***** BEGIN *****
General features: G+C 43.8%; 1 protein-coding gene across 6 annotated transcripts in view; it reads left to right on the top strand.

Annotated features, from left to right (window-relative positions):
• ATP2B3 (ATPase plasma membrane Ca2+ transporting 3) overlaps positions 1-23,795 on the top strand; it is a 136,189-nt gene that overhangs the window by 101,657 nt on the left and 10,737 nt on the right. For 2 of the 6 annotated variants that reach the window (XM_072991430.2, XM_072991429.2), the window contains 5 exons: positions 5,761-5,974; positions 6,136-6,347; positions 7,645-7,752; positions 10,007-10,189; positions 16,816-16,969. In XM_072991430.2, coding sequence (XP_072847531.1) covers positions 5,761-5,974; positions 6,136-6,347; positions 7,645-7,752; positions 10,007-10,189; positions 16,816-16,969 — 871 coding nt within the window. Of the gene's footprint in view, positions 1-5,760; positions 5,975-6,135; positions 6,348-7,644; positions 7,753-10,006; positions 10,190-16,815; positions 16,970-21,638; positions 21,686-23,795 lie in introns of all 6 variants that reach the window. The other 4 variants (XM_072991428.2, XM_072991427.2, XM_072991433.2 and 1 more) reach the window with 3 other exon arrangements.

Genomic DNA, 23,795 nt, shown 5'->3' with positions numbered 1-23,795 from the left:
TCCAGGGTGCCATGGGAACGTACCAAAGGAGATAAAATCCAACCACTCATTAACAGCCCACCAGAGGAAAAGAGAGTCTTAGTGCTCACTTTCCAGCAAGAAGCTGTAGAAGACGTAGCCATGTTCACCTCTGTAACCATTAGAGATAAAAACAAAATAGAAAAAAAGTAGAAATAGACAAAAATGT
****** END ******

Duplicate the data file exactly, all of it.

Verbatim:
General features: G+C 43.8%; 1 protein-coding gene across 6 annotated transcripts in view; it reads left to right on the top strand.

Annotated features, from left to right (window-relative positions):
• ATP2B3 (ATPase plasma membrane Ca2+ transporting 3) overlaps positions 1-23,795 on the top strand; it is a 136,189-nt gene that overhangs the window by 101,657 nt on the left and 10,737 nt on the right. For 2 of the 6 annotated variants that reach the window (XM_072991430.2, XM_072991429.2), the window contains 5 exons: positions 5,761-5,974; positions 6,136-6,347; positions 7,645-7,752; positions 10,007-10,189; positions 16,816-16,969. In XM_072991430.2, coding sequence (XP_072847531.1) covers positions 5,761-5,974; positions 6,136-6,347; positions 7,645-7,752; positions 10,007-10,189; positions 16,816-16,969 — 871 coding nt within the window. Of the gene's footprint in view, positions 1-5,760; positions 5,975-6,135; positions 6,348-7,644; positions 7,753-10,006; positions 10,190-16,815; positions 16,970-21,638; positions 21,686-23,795 lie in introns of all 6 variants that reach the window. The other 4 variants (XM_072991428.2, XM_072991427.2, XM_072991433.2 and 1 more) reach the window with 3 other exon arrangements.

Genomic DNA, 23,795 nt, shown 5'->3' with positions numbered 1-23,795 from the left:
TCCAGGGTGCCATGGGAACGTACCAAAGGAGATAAAATCCAACCACTCATTAACAGCCCACCAGAGGAAAAGAGAGTCTTAGTGCTCACTTTCCAGCAAGAAGCTGTAGAAGACGTAGCCATGTTCACCTCTGTAACCATTAGAGATAAAAACAAAATAGAAAAAAAGTAGAAATAGACAAAAATGT